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Sunday, January 08, 2023

The Origin of the "Zone of Twilight"

Until I began researching my book on Justice Jackson's Youngstown concurrence, I did not know that he probably got the phrase "zone of twilight" from an earlier Attorney General opinion.

In 1937,  Assistant Solicitor General Golden W. Bell wrote a memo on "The President in the Field of Foreign Relations." The memo was a response to the Neutrality Acts that were moving through Congress at that time. After summarizing the inconsistent history and practice, Bell concluded that public opinion was the most important factor in assessing difficult line-drawing questions on executive power. He then said:

"In the field of foreign relations, the Chief Executive moves in a zone of twilight where he may proceed with assurance of his powers under the Constitution only when the people follow and approve."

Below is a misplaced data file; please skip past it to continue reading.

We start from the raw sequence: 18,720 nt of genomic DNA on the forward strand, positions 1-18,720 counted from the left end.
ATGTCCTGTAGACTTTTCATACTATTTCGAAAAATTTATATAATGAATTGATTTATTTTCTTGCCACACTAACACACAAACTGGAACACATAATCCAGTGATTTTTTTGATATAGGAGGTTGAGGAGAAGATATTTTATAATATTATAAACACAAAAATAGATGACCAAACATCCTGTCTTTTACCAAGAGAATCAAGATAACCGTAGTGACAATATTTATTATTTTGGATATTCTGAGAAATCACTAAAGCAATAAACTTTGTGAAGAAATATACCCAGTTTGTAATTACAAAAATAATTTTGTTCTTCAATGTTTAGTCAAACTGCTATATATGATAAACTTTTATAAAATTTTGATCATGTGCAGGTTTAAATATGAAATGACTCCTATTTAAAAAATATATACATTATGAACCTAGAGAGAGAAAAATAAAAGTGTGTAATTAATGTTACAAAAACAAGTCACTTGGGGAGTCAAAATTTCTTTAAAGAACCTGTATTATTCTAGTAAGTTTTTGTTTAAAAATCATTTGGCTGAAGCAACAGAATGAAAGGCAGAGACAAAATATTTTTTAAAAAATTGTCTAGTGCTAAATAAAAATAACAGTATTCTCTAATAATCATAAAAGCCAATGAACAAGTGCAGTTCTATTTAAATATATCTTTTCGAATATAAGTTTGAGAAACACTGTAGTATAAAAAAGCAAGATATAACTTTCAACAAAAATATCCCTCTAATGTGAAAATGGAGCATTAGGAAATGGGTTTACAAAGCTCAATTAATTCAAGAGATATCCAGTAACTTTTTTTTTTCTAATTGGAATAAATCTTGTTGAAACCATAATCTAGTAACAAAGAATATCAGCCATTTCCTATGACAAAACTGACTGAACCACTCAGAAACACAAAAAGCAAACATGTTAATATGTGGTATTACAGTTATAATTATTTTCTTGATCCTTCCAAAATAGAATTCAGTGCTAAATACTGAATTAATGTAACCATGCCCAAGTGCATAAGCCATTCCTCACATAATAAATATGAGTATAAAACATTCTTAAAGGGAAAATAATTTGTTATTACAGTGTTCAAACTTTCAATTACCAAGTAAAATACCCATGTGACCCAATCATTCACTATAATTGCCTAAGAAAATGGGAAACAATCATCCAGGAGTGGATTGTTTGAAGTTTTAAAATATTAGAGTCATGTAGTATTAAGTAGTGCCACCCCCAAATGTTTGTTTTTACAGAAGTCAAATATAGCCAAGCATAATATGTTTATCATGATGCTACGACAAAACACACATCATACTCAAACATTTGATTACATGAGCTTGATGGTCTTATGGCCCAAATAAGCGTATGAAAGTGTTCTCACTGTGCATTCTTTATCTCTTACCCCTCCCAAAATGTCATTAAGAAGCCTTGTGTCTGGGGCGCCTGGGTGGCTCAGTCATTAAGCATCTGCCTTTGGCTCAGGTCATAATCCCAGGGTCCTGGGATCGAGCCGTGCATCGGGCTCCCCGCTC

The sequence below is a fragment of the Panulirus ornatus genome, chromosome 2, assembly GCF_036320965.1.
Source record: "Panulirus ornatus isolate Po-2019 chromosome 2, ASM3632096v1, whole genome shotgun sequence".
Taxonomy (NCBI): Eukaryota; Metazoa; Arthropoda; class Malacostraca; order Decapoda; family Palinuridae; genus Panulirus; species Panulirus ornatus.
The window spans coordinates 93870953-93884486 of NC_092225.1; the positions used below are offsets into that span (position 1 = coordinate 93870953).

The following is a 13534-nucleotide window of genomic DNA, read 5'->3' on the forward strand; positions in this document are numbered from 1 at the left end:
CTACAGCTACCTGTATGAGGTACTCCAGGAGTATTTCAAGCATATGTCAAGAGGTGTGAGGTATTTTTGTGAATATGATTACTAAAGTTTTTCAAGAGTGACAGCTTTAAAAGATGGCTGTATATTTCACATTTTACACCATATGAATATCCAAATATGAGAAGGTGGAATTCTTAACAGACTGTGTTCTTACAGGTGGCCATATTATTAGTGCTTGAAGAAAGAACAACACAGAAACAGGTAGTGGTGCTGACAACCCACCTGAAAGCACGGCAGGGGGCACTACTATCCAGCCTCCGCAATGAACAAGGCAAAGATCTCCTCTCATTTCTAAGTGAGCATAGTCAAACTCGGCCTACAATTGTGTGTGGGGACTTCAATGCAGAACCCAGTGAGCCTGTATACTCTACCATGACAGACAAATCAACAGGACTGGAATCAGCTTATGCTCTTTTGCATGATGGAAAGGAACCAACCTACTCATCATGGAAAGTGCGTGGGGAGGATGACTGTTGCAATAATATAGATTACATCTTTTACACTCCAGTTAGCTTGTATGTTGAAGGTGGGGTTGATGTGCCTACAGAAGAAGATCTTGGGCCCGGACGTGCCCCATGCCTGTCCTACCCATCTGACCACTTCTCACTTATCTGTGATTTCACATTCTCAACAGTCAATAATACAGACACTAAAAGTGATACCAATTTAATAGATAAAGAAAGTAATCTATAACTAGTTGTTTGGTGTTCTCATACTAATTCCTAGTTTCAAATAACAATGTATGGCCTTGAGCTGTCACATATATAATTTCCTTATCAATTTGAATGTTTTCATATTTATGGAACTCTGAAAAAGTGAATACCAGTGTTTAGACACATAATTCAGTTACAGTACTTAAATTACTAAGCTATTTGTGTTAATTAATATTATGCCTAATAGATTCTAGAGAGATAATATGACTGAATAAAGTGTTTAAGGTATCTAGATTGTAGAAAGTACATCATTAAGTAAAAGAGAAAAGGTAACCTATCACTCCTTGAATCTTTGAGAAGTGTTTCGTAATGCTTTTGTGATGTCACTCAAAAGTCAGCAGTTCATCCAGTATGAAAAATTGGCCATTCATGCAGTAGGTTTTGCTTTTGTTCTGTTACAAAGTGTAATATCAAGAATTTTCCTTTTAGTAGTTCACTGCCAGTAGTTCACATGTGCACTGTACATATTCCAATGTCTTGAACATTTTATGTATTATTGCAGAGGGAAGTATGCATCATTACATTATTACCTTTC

This line is not identical to Jackson's, of course, but it does capture some of the spirit of Category 2 of Youngstown. Moreover, Bell's opinion appears to be the source of the some the citations in Jackson's opinion (for example, the competing views of Hamilton and Madison and TR and Taft on executive power). Jackson was an Assistant AG in 1937, which means that he could have seen the opinion then.

I don't know anything about Bell other than that he served from 1935 to 1939. But I hope to learn more about him.

Posted by Gerard Magliocca on January 8, 2023 at 09:00 AM | Permalink


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